I've recently been trying out the latest Leadwerks Game Engine v3.2 that now distributes solely through the Steam platform. It's a Lua and C++ engine built on top of OpenGL 4.0, OpenAL, and Newton Dynamics. The engine is available as an Indie Edition (Lua - $99), and a Standard Edition (C++/Lua - $198), with no royalties. It provides good image, sound, and model support, including a Blender plugin for exporting to Leadwerks. Additionally, it has a built in constructive solid geometry (CSG) tool for fast and efficient level design (Similar to the tools in Unreal Engine, or the Pro Builder addon for Unity). Leadwerks runs on Windows and Linux, though with the OpenGL 4 requirement, you might have issues finding video drivers for your Linux system to support it. The full feature list is available here:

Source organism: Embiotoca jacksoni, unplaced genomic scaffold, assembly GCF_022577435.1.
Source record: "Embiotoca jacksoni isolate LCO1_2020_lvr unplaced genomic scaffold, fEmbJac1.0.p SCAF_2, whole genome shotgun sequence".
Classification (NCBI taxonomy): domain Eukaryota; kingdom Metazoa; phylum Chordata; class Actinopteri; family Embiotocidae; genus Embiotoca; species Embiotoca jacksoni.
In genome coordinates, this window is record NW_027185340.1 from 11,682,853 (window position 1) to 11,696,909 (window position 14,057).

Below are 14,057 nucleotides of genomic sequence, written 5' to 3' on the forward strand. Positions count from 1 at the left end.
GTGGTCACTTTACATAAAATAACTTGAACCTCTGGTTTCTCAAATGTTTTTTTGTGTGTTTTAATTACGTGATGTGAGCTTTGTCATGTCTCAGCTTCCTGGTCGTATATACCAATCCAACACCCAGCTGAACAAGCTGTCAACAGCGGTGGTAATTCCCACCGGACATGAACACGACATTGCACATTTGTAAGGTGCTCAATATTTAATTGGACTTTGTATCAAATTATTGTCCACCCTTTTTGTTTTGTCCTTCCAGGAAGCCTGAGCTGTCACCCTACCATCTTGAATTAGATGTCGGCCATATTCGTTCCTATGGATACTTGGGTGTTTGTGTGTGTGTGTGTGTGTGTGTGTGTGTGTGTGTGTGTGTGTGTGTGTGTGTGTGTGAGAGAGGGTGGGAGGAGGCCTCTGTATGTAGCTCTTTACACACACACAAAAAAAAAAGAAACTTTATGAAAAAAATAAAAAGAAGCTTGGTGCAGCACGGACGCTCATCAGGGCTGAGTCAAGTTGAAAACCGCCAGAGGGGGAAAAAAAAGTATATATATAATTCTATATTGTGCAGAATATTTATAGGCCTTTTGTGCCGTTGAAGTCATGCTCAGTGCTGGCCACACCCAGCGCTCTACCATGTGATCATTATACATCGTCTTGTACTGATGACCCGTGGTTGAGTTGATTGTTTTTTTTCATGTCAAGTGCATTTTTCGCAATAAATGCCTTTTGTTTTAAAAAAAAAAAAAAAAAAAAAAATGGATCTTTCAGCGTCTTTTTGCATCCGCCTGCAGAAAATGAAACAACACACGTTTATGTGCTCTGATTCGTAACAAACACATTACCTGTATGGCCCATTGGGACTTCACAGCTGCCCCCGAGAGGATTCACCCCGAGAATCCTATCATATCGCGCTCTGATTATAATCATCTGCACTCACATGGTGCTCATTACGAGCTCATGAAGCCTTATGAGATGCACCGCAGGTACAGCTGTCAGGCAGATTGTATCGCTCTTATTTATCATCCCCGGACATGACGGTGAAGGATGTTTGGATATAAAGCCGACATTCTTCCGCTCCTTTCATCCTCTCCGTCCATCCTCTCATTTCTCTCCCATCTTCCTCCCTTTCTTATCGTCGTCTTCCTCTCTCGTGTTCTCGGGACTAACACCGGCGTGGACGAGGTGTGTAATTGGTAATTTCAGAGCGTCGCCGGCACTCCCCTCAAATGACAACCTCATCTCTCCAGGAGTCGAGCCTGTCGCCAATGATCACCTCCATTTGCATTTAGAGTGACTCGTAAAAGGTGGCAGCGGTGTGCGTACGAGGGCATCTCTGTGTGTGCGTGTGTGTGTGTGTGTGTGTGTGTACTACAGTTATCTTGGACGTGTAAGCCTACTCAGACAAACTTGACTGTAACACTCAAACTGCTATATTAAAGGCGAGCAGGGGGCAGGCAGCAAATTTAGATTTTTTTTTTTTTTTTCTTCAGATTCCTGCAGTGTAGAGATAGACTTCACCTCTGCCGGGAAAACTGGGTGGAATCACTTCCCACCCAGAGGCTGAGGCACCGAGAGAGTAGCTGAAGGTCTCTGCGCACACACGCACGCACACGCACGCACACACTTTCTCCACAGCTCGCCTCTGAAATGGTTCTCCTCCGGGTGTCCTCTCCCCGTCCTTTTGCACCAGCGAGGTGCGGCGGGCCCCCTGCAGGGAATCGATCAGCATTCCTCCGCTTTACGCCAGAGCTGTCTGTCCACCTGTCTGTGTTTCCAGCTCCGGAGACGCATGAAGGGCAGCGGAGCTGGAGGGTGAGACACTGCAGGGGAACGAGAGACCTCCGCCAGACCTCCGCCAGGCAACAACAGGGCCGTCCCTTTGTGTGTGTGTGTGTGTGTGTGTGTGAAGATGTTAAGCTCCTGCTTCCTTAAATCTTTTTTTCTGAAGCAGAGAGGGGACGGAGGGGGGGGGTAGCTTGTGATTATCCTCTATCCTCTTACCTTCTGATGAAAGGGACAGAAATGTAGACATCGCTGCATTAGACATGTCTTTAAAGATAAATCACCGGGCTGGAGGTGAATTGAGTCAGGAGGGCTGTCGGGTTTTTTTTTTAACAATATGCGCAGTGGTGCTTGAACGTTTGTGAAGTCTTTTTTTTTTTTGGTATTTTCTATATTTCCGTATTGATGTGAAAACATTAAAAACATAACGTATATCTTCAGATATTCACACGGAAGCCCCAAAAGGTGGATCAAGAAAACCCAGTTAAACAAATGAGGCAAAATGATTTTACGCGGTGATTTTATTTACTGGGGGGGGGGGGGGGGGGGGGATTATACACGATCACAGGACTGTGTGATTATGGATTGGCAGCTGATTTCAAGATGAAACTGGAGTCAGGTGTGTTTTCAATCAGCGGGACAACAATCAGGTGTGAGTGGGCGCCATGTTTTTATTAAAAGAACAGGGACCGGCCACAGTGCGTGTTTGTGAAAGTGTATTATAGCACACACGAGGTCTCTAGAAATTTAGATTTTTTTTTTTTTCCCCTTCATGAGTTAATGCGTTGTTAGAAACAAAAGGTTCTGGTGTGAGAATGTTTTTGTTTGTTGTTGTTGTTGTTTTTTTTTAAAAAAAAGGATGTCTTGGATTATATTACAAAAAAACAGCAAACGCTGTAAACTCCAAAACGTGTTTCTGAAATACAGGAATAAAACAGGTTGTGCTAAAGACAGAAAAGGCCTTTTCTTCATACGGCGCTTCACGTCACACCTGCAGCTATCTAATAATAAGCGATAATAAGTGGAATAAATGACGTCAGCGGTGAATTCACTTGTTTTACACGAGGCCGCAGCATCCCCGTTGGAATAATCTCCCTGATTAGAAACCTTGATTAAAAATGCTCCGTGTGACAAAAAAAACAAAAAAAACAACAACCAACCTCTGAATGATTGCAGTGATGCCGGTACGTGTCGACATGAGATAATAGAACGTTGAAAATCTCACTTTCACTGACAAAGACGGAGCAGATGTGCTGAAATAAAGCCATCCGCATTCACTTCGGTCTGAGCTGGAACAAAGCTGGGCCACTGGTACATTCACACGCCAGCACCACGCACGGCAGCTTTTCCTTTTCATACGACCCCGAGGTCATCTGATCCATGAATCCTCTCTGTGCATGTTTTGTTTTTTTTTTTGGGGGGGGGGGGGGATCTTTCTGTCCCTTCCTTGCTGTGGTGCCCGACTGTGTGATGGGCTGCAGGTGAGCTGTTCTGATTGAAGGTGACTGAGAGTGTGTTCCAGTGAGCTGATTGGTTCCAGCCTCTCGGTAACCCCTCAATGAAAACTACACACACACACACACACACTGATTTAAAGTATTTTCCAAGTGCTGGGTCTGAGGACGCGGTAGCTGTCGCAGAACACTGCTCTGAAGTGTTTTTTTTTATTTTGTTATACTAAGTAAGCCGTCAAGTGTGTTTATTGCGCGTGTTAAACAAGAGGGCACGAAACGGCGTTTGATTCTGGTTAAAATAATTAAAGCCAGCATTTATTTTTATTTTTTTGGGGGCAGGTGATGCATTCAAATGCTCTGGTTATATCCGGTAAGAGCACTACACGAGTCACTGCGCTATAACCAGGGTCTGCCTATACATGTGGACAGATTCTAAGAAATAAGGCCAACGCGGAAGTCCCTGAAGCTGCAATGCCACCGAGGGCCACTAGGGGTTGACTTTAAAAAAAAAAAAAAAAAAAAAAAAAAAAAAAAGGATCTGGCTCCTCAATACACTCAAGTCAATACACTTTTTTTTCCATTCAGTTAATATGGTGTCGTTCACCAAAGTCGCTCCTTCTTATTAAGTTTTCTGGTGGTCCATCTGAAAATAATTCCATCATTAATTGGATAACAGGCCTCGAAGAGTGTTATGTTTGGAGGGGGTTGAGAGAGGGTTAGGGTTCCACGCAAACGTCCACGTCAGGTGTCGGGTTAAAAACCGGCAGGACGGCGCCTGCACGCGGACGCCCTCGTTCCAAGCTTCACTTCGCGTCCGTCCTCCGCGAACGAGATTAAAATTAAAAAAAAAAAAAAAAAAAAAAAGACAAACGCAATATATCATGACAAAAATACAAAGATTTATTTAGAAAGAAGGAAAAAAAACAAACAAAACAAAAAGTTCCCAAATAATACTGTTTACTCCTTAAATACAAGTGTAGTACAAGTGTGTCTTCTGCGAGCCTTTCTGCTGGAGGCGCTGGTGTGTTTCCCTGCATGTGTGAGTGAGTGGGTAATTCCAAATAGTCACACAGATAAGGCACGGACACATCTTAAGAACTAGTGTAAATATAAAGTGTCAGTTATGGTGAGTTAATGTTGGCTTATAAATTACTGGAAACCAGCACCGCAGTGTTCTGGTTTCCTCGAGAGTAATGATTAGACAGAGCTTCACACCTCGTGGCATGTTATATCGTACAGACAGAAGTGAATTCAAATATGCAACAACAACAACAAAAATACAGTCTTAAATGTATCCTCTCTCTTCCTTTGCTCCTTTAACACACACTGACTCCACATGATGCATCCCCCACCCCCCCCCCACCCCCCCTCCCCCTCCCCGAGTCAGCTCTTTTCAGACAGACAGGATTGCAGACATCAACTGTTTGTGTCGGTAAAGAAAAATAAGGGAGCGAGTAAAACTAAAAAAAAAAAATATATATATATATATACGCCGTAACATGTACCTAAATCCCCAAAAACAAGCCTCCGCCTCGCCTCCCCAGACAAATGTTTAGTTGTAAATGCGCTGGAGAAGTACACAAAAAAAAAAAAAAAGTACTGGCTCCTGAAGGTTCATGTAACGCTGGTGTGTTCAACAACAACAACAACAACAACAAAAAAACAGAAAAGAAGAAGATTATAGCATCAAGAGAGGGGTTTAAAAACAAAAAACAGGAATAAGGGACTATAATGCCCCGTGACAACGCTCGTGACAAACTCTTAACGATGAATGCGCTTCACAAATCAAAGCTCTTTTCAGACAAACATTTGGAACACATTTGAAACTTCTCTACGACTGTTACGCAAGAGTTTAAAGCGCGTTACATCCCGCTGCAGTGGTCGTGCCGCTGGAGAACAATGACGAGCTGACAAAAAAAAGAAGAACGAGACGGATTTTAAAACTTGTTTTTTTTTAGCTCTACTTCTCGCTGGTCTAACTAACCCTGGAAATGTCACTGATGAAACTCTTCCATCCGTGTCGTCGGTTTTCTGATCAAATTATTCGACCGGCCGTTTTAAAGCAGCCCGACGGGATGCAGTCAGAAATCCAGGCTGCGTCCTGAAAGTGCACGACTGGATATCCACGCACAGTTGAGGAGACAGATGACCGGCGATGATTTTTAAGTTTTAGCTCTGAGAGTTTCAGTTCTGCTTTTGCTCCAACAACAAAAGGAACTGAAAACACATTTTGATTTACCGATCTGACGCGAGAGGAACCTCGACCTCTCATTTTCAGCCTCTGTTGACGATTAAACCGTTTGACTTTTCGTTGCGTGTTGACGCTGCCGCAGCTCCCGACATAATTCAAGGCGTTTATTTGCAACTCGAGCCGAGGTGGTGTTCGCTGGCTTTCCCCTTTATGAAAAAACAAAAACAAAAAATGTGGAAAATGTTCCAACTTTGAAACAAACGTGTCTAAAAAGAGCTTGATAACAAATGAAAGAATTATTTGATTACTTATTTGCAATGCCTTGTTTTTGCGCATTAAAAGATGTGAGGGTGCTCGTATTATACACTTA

Leadwerks uses a combination of main game loop and object script-based programming. Lua seems to provide an advantage here since it can be used for both, where C++ cannot be used for object scripts. Unlike Unity, objects in Leadwerks can only contain a single object script, but you can work around this limitation using Pivot's (empty game object's), and parenting them to your other objects. You must select your project type when creating a new game, and your most flexible option is to create a C++ game which will provide you a Visual Studio project to maintain you C++ code (main game loop), and the built in editor where you can write and edit Lua object scripts. Lua script variables can be appended with tags that expose them to the editor, while functions can be tagged to expose them to the built in Visual Flowgraph editor (node-based system).
For my next series of entries, we'll dive into a simple laser deflection game that dynamically creates geometry-based beams that automatically calculate deflection, and bounce angles, and allows the player to rotate deflectors to guide the beam to the goal.